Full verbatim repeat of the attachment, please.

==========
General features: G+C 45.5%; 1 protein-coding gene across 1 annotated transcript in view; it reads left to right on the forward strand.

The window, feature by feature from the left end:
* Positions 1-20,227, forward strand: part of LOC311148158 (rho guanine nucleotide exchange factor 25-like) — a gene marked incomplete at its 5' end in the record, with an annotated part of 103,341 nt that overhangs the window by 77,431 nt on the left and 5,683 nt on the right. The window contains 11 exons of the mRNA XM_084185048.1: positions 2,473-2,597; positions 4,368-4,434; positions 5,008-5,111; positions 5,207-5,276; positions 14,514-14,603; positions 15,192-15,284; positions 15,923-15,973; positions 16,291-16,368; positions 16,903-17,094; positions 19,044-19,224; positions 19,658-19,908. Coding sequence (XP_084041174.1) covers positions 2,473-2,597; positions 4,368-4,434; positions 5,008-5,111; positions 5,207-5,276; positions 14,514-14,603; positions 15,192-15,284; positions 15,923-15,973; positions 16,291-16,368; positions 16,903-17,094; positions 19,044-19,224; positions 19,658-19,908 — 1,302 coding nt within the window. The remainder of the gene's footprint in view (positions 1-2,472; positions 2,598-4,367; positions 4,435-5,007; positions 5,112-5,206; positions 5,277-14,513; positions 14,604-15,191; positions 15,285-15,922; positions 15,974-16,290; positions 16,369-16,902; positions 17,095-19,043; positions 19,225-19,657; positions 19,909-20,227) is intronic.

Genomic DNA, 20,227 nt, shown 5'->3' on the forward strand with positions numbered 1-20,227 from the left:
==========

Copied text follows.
General features: G+C 45.5%; 1 protein-coding gene across 1 annotated transcript in view; it reads left to right on the forward strand.

The window, feature by feature from the left end:
* Positions 1-20,227, forward strand: part of LOC311148158 (rho guanine nucleotide exchange factor 25-like) — a gene marked incomplete at its 5' end in the record, with an annotated part of 103,341 nt that overhangs the window by 77,431 nt on the left and 5,683 nt on the right. The window contains 11 exons of the mRNA XM_084185048.1: positions 2,473-2,597; positions 4,368-4,434; positions 5,008-5,111; positions 5,207-5,276; positions 14,514-14,603; positions 15,192-15,284; positions 15,923-15,973; positions 16,291-16,368; positions 16,903-17,094; positions 19,044-19,224; positions 19,658-19,908. Coding sequence (XP_084041174.1) covers positions 2,473-2,597; positions 4,368-4,434; positions 5,008-5,111; positions 5,207-5,276; positions 14,514-14,603; positions 15,192-15,284; positions 15,923-15,973; positions 16,291-16,368; positions 16,903-17,094; positions 19,044-19,224; positions 19,658-19,908 — 1,302 coding nt within the window. The remainder of the gene's footprint in view (positions 1-2,472; positions 2,598-4,367; positions 4,435-5,007; positions 5,112-5,206; positions 5,277-14,513; positions 14,604-15,191; positions 15,285-15,922; positions 15,974-16,290; positions 16,369-16,902; positions 17,095-19,043; positions 19,225-19,657; positions 19,909-20,227) is intronic.

Genomic DNA, 20,227 nt, shown 5'->3' on the forward strand with positions numbered 1-20,227 from the left: